Going for the Correct Orientation

+ See all authors and affiliations

Science  12 May 2006:
Vol. 312, Issue 5775, pp. 817
DOI: 10.1126/science.312.5775.817c

Development of the Drosophila sensory organ depends on the polarization and subsequent asymmetric division of sensory organ precursor cells (SOPs), which give rise to the cell types that make up the mature structure. Although SOPs can become polarized and divide asymmetrically in the absence of external signals, achieving the correct orientation depends on extracellular signals transduced through the Frizzled (Fz) receptor. Fz is known to signal through heterotrimeric GTP-binding proteins containing Go-type α subunits, and Katanaev and Tomlinson demonstrate that cells containing mutant Go or overexpressing wild-type Go show defects in both orientation and asymmetric division as well as in the localization of Numb, a protein whose polarized distribution in SOPs is key to cell fate determination. The phenotypic effects of overexpressing wild-type Go depended on the expression of Fz and were enhanced by Fz overexpression. Go thus appears to be involved both in the establishment of asymmetry and in specifying orientation, and the authors propose that it may act to integrate the two. — EMA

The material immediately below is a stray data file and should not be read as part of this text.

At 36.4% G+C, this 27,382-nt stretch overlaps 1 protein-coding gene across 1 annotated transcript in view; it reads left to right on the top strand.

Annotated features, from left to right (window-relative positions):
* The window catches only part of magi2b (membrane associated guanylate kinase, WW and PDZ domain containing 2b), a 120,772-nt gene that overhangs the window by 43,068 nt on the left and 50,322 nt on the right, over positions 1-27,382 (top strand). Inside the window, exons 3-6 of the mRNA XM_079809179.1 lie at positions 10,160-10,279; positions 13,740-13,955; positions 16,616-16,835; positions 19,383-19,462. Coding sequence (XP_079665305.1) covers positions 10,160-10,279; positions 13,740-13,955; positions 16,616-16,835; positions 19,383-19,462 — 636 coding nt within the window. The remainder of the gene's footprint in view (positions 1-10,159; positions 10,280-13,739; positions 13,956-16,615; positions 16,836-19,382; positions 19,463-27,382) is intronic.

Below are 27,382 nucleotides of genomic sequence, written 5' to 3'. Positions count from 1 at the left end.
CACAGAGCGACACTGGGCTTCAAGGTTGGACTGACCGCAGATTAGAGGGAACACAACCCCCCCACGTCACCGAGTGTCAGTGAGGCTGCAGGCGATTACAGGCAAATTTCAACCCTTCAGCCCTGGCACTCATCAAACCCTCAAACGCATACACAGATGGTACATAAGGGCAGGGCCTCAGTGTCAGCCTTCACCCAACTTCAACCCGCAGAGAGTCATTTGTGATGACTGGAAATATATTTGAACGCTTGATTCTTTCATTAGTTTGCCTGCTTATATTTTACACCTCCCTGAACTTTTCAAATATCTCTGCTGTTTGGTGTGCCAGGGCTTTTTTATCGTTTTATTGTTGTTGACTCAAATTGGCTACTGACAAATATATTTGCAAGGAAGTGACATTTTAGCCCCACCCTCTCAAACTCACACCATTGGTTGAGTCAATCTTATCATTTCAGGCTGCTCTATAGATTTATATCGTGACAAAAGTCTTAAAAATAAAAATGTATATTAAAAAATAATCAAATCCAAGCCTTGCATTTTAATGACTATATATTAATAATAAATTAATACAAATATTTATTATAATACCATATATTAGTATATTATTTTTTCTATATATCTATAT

Proc. Natl. Acad. Sci. U.S.A. 103, 6524 (2006).

Related Content

Navigate This Article